The study area is located in the eastern portion of Carajás Province, southeastern Amazonia (Figure 1), and the geology is represented by: (1) Mesoarchean tonalite–trondhjemite–granodiorite (TTG) series and granulitic units (Xikrin-Cateté Orthogranulite) [21][22]; (2) Neoarchean metavolcano-sedimentary sequences [23]; (3) Neoarchean intrusive rocks [24] and mafic–ultramafic stratified bodies [25]; (4) Paleoproterozoic sedimentary rocks [26]; and (5) Paleoproterozoic anorogenic intrusions [27].
Figure 1. Upper map with study area in the context of South America and Amazon Rainforest (green area: forest cover, red areas: deforestation). Lower map with associated legends: geological map showing the main lithological units of the Carajás mountain range in the Brazilian Amazon. The studied lakes are located in the lateritic crusts in the Sul (active lakes: Três Irmãs, Amendoim, Violão; filled lakes: R1, R2, R4, R5), Norte (filled lake: Trilha da mata), Leste (active lake: lagoa Serra Leste—LSL), Tarzan (active lake: Tarzan) and Bocaína (filled lakes: LB3, LB4) plateaus.
The Cenozoic tropical paleoclimate has favored extensive weathering events in the region, contributing to the development of the lateritic crusts, which were mainly derived from metavolcano-sedimentary rocks, including the banded iron formation (BIF) of the Itacaiúnas Supergroup [1]. The ULs were formed according to neotectonic and weathering events that affected the lateritic crusts [1]. These lakes occur only at altitudes of between 600 and 800 m in the upper lateritic terrains (plateaus) of the Carajás mountain range, which includes Sul, Norte, Leste, Tarzan and Bocaína (Figure 1).

2. Lake Formation Processes

The lateritic crusts of the Sul mountain range are displaced by sets of E–W faults that are responsible for the morphology of the plateaus, NW–SE normal faults to NE–SW fractures, and sinistral—normal faults [3]. The partial dissolution of the lateritic crust oriented by these fractures and faults formed karst-like features, such as caves, sinkholes and underground streams [1]. A series of fault reactivations promoted the collapse of blocks along the normal faults, which formed the shallow upland lakes.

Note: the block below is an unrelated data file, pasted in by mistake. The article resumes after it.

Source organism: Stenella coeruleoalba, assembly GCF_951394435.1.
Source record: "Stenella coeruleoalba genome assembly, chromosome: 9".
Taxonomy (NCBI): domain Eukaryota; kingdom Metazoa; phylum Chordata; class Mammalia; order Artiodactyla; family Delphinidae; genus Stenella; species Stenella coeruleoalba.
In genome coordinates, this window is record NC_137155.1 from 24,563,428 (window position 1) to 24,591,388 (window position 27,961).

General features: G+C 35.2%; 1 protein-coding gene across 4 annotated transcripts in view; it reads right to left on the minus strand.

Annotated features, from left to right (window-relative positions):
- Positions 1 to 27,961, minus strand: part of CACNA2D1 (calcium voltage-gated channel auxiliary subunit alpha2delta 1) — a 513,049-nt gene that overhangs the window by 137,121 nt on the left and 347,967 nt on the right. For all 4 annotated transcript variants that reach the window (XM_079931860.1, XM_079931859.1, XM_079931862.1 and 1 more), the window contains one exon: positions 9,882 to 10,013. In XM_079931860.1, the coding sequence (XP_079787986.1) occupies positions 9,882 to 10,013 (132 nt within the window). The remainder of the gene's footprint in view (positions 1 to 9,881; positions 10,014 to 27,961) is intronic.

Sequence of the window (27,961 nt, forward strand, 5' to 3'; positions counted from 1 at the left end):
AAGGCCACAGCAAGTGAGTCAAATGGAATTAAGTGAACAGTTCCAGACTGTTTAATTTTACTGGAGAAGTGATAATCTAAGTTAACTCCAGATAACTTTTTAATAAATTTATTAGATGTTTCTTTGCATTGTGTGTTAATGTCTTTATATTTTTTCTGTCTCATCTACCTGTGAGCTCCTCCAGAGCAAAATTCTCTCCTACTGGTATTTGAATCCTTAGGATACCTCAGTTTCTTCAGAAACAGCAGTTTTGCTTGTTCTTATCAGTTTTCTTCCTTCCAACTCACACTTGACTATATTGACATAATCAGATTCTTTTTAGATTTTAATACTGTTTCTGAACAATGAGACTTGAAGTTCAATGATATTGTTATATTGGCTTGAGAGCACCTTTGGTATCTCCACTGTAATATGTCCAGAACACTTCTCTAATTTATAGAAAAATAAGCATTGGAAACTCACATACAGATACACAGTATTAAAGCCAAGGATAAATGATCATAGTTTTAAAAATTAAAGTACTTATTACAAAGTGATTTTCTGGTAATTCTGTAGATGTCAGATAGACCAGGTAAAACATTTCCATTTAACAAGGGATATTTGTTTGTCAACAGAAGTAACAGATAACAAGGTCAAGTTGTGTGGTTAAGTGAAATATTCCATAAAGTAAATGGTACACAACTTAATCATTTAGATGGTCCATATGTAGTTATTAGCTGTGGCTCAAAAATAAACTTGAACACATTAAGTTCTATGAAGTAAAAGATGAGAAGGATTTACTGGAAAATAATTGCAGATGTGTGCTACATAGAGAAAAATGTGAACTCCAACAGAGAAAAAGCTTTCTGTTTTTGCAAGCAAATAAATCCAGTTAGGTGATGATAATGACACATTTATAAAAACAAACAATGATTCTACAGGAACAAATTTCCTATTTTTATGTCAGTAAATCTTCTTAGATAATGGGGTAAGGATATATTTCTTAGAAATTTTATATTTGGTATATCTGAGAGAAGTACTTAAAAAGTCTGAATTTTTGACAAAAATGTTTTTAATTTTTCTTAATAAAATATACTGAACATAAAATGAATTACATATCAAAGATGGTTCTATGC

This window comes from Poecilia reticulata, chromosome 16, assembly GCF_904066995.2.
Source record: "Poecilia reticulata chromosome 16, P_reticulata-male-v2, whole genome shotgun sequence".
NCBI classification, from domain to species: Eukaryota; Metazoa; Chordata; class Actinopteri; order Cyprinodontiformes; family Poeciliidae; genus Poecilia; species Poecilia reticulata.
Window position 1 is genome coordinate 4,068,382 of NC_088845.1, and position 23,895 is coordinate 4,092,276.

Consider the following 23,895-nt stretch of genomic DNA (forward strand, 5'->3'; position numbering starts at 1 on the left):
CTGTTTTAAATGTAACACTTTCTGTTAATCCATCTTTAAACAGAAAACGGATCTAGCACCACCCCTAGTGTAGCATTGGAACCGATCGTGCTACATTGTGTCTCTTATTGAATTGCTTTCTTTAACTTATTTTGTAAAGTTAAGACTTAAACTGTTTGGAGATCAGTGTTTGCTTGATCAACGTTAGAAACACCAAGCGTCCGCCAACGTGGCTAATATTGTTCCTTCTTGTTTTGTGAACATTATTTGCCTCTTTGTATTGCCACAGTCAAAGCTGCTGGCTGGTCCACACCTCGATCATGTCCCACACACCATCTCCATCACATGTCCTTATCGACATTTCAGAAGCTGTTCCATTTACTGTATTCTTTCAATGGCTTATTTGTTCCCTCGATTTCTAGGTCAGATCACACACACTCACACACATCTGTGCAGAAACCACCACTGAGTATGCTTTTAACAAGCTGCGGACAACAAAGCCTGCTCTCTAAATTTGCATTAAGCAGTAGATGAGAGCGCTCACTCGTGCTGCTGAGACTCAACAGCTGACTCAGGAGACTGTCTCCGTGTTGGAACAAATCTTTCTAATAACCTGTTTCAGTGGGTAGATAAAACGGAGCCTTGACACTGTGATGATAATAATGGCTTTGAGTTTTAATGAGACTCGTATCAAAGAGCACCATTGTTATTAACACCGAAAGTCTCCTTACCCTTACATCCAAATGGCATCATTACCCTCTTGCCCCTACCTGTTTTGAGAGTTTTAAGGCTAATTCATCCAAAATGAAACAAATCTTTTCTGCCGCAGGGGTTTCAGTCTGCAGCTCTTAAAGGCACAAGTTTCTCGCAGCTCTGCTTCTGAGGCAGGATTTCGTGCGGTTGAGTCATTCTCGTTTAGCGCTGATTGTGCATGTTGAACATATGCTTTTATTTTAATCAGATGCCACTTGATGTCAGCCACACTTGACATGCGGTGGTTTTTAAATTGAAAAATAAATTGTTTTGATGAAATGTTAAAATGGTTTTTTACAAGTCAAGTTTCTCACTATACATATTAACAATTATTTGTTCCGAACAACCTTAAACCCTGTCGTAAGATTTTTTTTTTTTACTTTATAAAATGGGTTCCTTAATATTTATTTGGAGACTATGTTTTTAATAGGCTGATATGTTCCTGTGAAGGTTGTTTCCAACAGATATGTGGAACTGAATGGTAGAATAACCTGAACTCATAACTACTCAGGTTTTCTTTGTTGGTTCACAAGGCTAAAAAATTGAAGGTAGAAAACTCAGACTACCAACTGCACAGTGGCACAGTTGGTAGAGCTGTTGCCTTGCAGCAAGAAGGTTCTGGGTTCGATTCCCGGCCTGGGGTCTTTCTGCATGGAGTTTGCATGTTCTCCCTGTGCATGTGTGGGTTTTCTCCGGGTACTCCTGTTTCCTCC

The shallow-water seismic transects and their reflection characteristics, as well as the sediment cores, allowed researchers to identify the geometry of the seismostratigraphic units deposited in the Carajás ULs [3] (Figure 2). The acoustic features are associated with the morphometry and morphology of the bedrock reflector, debris flows, synsedimentary deformational structures, plane-parallel reflectors and multiple reflectors from the water-substrate interface (Figure 2). The interface between the bottom sediments and the lateritic crust is marked by a total acoustic reflection of the crust, which produces strong-amplitude lake-bottom multiples (bedrock reflectors). The basal fine-grained deposits located near the main drainage inflows correspond to the fault-collapsed, basinward prograding clinoforms related to the delta fans. Underflow processes are responsible for carrying fine-grained particles toward the lake depocenter, interrupted by siderite beds. The top deposits are related to massive aggradational and structureless mud with some scattered peat fragments (Figure 2). This facies an arrangement that produces fining and thinning upward cycles, which might vary in thickness depending on the rate of the accommodation space.
Figure 2. NW–SE longitudinal seismic transects showing the different observed morphologic levels, depositional units, basement and multiple reflectors, and fault. The seismostratigraphic interpretation in the lower part of the figure. Upper figure (shallow seismic image), middle figure (seismostratigraphic interpretation) and lower figure (legends and location of the seismic profile in the lake bathymetry).

3. Surface Geology and Geobotany of the Catchment Basins